For example, a single nucleotide mutation at the 5′ splice junction sequence causes Tay Sachs disease in Ashkenazi Jews (Myerowitz, T., Proc. Natl. Aacd. Sci. USA, 85:3955 (1988)). A 5′ splice junction mutation has been shown to be responsible for familial apolipoprotein A-II deficiency by blocking the splicing of intron 3 from the primary transcript (Deeb, S. S., et al., Am. J. Hum. Genet., 46:822 (1990)). A splice junction mutation in the steroid 21-hydroxylase gene is the most frequently detected mutation in patients with the salt-wasting and simple-virilizing forms of steroid 21-hydroxyase deficiency (Tajima, T., et al., Endoc. J., 45:291 (1998)). A type 2 Gaucher disease is caused by a rare splice junction mutation in the glucocerebrosidase gene (Reissner, K., et al., Mol. Genet. Metab., 63:281 (1998)). A splice-acceptor mutation in the KAL gene has led to Familiar Kallmann syndrome (O Neill, M. J., et. al., Hum. Mutat., 11:340 (1998)). A splice site mutation in the androgen receptor gene results in exon skipping and a non-functional truncated protein (Lim, J., et al., Mol. Cell. Endocrinol., 131:205 (1997)).
Mutations in promoters are also known to cause an increase, decrease, or abolition of gene expression. Therefore, a method to isolate a gene's control regions from a genomic DNA sample is very advantageous in genetic research. A primary objective of the invention is to overcome the deficiencies in the previous methods by providing appropriate primers and primer combinations that are effective and a method which isolates a given signal consensus sequence and its flanking sequence from most, if not all, of the locations where the signal sequence is present within a genome. A novel method that uses unique, full-length primers is presented herein. The novel method enables the specific amplification of the flanking regions to a given signal consensus sequence, such as the 3′ splice junction, from multiple locations within a sample of genomic DNA. By this process, the invention creates a specific address for a particular gene control region from a particular gene in the genome such that this address can be used to amplify and sequence the same homologous region from different individuals for the purpose of discovering, for example, SNPs, or any other genetic lesion correlatable with a genetic disease (e.g., tri-nucleotide repeats, deletions or insertions of longer polymorphic sequences, denoted Simple Sequence Length Polymorphisms (SSLPs)).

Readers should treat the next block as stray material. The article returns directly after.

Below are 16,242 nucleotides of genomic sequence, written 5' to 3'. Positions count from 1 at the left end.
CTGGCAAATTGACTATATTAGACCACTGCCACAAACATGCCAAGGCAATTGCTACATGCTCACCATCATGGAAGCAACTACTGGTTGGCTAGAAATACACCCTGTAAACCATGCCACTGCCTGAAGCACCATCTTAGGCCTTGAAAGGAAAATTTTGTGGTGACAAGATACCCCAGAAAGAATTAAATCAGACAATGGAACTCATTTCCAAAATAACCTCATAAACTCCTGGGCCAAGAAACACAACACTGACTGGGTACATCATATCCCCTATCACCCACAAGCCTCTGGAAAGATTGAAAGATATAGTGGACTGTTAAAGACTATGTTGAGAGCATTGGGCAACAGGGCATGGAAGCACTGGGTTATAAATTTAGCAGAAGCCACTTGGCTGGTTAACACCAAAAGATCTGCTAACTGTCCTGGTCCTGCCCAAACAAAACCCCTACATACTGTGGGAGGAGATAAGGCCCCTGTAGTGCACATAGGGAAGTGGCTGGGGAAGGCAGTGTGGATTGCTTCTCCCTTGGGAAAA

The length of many signal sequences (e.g., promoters, poly A sites, 5′ splice junctions, and 3′ splice junctions) are shorter than optimal length for a standard primer conventionally used in PCR (see FIG. 2). In the invention, generally, randomized nucleotides (N) are added to a given consensus sequence of sub-optimal primer length to increase its length to a standard primer length (see FIG. 3). For example, the 8 nucleotide consensus sequence of the 5′ splice junction forms a sub-optimal primer length (optimal primer lengths conventionally falling within the range of about 10 to 30 nucleotides), and is not useful as a conventional primer at standard stringent temperature of annealing in a standard PCR reaction. Either the temperature of annealing has to be lowered considerably, which will lead to significant non-specific binding, or the primer may not bind efficiently at the standard temperature of melting. This problem of sub-optimal length is even more apparent for promoter signals (5 to 6 nucleotides) and polyA signals (6 nucleotides). Increasing the length of the consensus sequence primer by adding a few randomized nucleotides imparts several advantages: 1) It increases the length of individual primers in the primer cocktail to a standard primer length. Each of the signal sequences in the genome represented by its consensus sequence and its flanking sequences, together comprising the standard primer length, will have a fully complementary primer species within the primer preparation. Therefore, each full-length primer species within the primer cocktail is a stand-alone primer for any given consensus sequence at a particular or unique location present in a template nucleic acid. Because the length of the primer is increased, a standard melting temperature can be employed in the PCR reaction. 2) It increases the specificity and binding affinity of individual primers contained in the primer preparation when each of them binds to a different binding site in the sample DNA. A mammalian genomic DNA sample contains perhaps one million different 5′ splice junctions, each of which is of about 8 base pairs in length and which is identified by a consensus sequence. However, by adding randomized nucleotides to the consensus sequence, all the different possible sequences (of the length of the randomized nucleotides) adjacent to the signal consensus sequence, for example, at the 5′ splice junction, are generated in the primer preparation, thereby providing an individual primer species with full sequence complementarity to each of the 5′ splice junction sequences and a part of its flanking sequence within the DNA sample.